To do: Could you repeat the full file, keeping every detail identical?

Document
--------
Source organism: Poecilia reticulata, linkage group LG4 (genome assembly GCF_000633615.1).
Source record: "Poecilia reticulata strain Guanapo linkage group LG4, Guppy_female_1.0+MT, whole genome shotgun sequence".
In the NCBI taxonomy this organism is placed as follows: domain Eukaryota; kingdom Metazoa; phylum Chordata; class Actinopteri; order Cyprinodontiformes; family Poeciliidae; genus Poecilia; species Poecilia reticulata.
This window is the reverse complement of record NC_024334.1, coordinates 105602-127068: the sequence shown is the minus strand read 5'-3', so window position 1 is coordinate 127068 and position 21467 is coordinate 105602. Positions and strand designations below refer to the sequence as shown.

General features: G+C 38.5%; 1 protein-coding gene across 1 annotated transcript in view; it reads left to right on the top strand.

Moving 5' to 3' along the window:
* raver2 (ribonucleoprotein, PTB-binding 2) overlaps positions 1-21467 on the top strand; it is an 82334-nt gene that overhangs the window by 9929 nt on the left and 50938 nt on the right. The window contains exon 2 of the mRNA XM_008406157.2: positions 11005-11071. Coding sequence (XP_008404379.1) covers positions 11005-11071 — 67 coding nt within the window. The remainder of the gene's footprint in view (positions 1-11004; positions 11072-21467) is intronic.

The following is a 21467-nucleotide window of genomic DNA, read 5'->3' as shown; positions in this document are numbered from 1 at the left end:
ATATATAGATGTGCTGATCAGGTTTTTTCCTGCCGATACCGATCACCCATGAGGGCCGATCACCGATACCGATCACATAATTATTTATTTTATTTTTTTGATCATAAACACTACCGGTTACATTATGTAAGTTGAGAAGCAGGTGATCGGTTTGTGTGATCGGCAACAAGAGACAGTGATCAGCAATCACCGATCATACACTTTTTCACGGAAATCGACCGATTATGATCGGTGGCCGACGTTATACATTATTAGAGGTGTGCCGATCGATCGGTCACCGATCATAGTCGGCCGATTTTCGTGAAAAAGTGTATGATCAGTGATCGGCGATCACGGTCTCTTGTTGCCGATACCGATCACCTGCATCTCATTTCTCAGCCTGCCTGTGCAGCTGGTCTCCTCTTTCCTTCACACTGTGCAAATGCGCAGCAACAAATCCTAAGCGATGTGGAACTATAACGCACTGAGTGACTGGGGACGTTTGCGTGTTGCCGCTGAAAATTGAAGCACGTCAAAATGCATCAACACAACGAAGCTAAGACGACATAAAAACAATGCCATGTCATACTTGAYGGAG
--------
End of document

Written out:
Source organism: Poecilia reticulata, linkage group LG4 (genome assembly GCF_000633615.1).
Source record: "Poecilia reticulata strain Guanapo linkage group LG4, Guppy_female_1.0+MT, whole genome shotgun sequence".
In the NCBI taxonomy this organism is placed as follows: domain Eukaryota; kingdom Metazoa; phylum Chordata; class Actinopteri; order Cyprinodontiformes; family Poeciliidae; genus Poecilia; species Poecilia reticulata.
This window is the reverse complement of record NC_024334.1, coordinates 105602-127068: the sequence shown is the minus strand read 5'-3', so window position 1 is coordinate 127068 and position 21467 is coordinate 105602. Positions and strand designations below refer to the sequence as shown.

General features: G+C 38.5%; 1 protein-coding gene across 1 annotated transcript in view; it reads left to right on the top strand.

Moving 5' to 3' along the window:
* raver2 (ribonucleoprotein, PTB-binding 2) overlaps positions 1-21467 on the top strand; it is an 82334-nt gene that overhangs the window by 9929 nt on the left and 50938 nt on the right. The window contains exon 2 of the mRNA XM_008406157.2: positions 11005-11071. Coding sequence (XP_008404379.1) covers positions 11005-11071 — 67 coding nt within the window. The remainder of the gene's footprint in view (positions 1-11004; positions 11072-21467) is intronic.

The following is a 21467-nucleotide window of genomic DNA, read 5'->3' as shown; positions in this document are numbered from 1 at the left end:
ATATATAGATGTGCTGATCAGGTTTTTTCCTGCCGATACCGATCACCCATGAGGGCCGATCACCGATACCGATCACATAATTATTTATTTTATTTTTTTGATCATAAACACTACCGGTTACATTATGTAAGTTGAGAAGCAGGTGATCGGTTTGTGTGATCGGCAACAAGAGACAGTGATCAGCAATCACCGATCATACACTTTTTCACGGAAATCGACCGATTATGATCGGTGGCCGACGTTATACATTATTAGAGGTGTGCCGATCGATCGGTCACCGATCATAGTCGGCCGATTTTCGTGAAAAAGTGTATGATCAGTGATCGGCGATCACGGTCTCTTGTTGCCGATACCGATCACCTGCATCTCATTTCTCAGCCTGCCTGTGCAGCTGGTCTCCTCTTTCCTTCACACTGTGCAAATGCGCAGCAACAAATCCTAAGCGATGTGGAACTATAACGCACTGAGTGACTGGGGACGTTTGCGTGTTGCCGCTGAAAATTGAAGCACGTCAAAATGCATCAACACAACGAAGCTAAGACGACATAAAAACAATGCCATGTCATACTTGAYGGAG